• info@cvsdu.ca

  • 1-888-474-DOGS (3647)

Trauma & PTSD

Handler and Dog

Trauma & PTSD

Over the last twenty-five years society’s understanding of the effects of trauma has changed dramatically and so has the way we help people struggling with the effects of trauma.

Whether experienced on the battlefield or during various military operations, or at a crime or accident scene, a building fire, a disaster or terrorist event, military members, police officers, firefighters, paramedics and first responders are more prone to experience extreme trauma than an average person.

That is why when the effects of trauma manifest itself in conditions like Posttraumatic Stress Disorder (PTSD), these heroes who have served our community, province and country deserve our support.

A Vet & His Dog

To help you understand the effects of trauma one of our members, Sandy, has volunteered to tell you how PTSD affected him and the difference a service dog has made in his life and the life of his family.

In the few years that followed my tour in Afghanistan it took me a long time, and a lot of pain and wreckage before I would admit I was falling apart.  Denial and drinking were a mainstay in my survival strategy.  My strategy did not work well.

This is a list the affects PTSD has had on me.  Most people do not realize PTSD is more than a mental health disorder it is also a disorder of the central nervous system.  When extreme amounts of adrenaline are running through your body on a daily or hourly basis your health declines.  While this list of effects is specifically mine it generally applies to a lot of people with severe chronic PTSD like I have.


Social isolation – avoid people and situations that trigger intrusive thoughts, flash backs or high levels of anxiety.
•  Broken relationships (mostly due to anger management issues).

• PTSD affects family systems and causes damage to relationships that can be irreparable.
• High levels of anxiety.
• High blood pressure.
• Explosive Irritable bowel syndrome (IBS).
• Tinnitus (a constant buzz in my ears).
• Loss of the ability to concentrate.
• Disassociation/intrusive thoughts.
• Suicidal ideation.
• Substance abuse.


I was having so much trouble in public settings that my therapist recommended I get a service dog.  I said why would I want a service dog when I can’t even take care of myself.  When my wife heard the idea, she researched it and was able to make contact with Serge at the CVSDU.  We met Serge and then we met Mandy and we started a journey that has helped save my life and raise the quality of life for our family.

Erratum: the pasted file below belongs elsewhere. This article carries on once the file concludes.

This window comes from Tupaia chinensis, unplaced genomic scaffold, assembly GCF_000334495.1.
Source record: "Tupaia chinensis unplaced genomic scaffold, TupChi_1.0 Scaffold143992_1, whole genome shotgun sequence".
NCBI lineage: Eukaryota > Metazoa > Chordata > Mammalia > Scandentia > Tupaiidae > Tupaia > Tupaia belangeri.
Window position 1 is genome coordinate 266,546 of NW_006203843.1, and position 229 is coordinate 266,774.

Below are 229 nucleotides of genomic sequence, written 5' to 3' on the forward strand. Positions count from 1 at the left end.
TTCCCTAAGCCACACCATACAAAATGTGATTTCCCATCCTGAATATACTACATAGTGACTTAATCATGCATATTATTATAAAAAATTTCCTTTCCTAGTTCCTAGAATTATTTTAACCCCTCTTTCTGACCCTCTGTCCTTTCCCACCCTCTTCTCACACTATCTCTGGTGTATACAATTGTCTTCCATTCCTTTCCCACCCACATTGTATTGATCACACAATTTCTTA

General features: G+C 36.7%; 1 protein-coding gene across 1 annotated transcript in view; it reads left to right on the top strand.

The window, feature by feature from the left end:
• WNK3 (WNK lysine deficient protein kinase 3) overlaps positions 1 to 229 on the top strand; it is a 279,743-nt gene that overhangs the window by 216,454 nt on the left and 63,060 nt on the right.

This is a list of the things Mandy does for me:

• She gives routine and order to my day.

• She lowers my anxiety levels by grounding me mentally and helping me when I am in trouble.
• She wakes me if I am having a nightmare.
• Caring for her has helped open my range of emotions.
• She is constantly with me watching over me and taking care of me.
• She has been a key part of my stabilization and treatment process.

This is a list of the effects that Mandy’s work and service have had on me:

• Mandy has relieved my wife, of the burden of having to constantly care for me emotionally and she does not worry about me being in public anymore.
• When Mandy and I first teamed up I lost 20 pounds and she lost ten (walking).
• I take less medication.
• I am more physically and mentally fit.
• I sleep better.
• I feel hope and joy.
• I go into public spaces regularly and I am less anxious about interacting with others.
• Mandy has increased and strengthened our family’s quality of life.
• With the support of my wife and the help of Mandy my stabilization process has led me to a place where I have been able to do treatment and find healing, which I thought would never happen.


What Mandy has done for me has saved me and made the quality of my family’s life much better than it was.  I am indebted to the CVSDU for what it has done on my behalf.  I want to thank people who support and donate funds to the CVSDU.

Veteran Sandy and Service Dog Mandy